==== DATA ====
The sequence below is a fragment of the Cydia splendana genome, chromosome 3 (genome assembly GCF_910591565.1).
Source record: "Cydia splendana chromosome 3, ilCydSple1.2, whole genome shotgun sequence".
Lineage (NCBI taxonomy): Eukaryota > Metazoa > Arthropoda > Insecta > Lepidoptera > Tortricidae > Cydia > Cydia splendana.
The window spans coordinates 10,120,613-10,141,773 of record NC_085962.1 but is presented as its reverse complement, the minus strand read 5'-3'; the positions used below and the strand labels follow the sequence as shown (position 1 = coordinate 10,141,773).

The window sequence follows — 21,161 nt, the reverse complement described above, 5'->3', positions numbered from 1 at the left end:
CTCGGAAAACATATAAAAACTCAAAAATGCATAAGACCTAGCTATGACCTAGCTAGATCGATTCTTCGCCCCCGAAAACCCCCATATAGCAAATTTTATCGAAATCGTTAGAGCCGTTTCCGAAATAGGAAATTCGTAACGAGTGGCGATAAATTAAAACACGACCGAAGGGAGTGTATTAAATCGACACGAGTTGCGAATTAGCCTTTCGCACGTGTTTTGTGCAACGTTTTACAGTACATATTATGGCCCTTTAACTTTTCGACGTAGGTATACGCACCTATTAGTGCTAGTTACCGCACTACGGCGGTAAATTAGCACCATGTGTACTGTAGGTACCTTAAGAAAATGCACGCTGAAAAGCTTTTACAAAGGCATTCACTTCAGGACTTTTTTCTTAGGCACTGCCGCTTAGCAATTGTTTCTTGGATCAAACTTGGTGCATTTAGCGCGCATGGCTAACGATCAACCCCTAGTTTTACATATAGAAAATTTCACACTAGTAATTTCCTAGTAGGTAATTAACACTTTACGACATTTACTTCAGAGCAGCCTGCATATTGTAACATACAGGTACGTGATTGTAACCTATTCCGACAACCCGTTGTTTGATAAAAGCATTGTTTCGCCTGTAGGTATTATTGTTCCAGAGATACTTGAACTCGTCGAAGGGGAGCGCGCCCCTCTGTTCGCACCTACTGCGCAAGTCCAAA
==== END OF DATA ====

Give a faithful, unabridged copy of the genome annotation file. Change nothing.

The sequence below is a fragment of the Cydia splendana genome, chromosome 3 (genome assembly GCF_910591565.1).
Source record: "Cydia splendana chromosome 3, ilCydSple1.2, whole genome shotgun sequence".
Lineage (NCBI taxonomy): Eukaryota > Metazoa > Arthropoda > Insecta > Lepidoptera > Tortricidae > Cydia > Cydia splendana.
The window spans coordinates 10,120,613-10,141,773 of record NC_085962.1 but is presented as its reverse complement, the minus strand read 5'-3'; the positions used below and the strand labels follow the sequence as shown (position 1 = coordinate 10,141,773).

The window sequence follows — 21,161 nt, the reverse complement described above, 5'->3', positions numbered from 1 at the left end:
CTCGGAAAACATATAAAAACTCAAAAATGCATAAGACCTAGCTATGACCTAGCTAGATCGATTCTTCGCCCCCGAAAACCCCCATATAGCAAATTTTATCGAAATCGTTAGAGCCGTTTCCGAAATAGGAAATTCGTAACGAGTGGCGATAAATTAAAACACGACCGAAGGGAGTGTATTAAATCGACACGAGTTGCGAATTAGCCTTTCGCACGTGTTTTGTGCAACGTTTTACAGTACATATTATGGCCCTTTAACTTTTCGACGTAGGTATACGCACCTATTAGTGCTAGTTACCGCACTACGGCGGTAAATTAGCACCATGTGTACTGTAGGTACCTTAAGAAAATGCACGCTGAAAAGCTTTTACAAAGGCATTCACTTCAGGACTTTTTTCTTAGGCACTGCCGCTTAGCAATTGTTTCTTGGATCAAACTTGGTGCATTTAGCGCGCATGGCTAACGATCAACCCCTAGTTTTACATATAGAAAATTTCACACTAGTAATTTCCTAGTAGGTAATTAACACTTTACGACATTTACTTCAGAGCAGCCTGCATATTGTAACATACAGGTACGTGATTGTAACCTATTCCGACAACCCGTTGTTTGATAAAAGCATTGTTTCGCCTGTAGGTATTATTGTTCCAGAGATACTTGAACTCGTCGAAGGGGAGCGCGCCCCTCTGTTCGCACCTACTGCGCAAGTCCAAA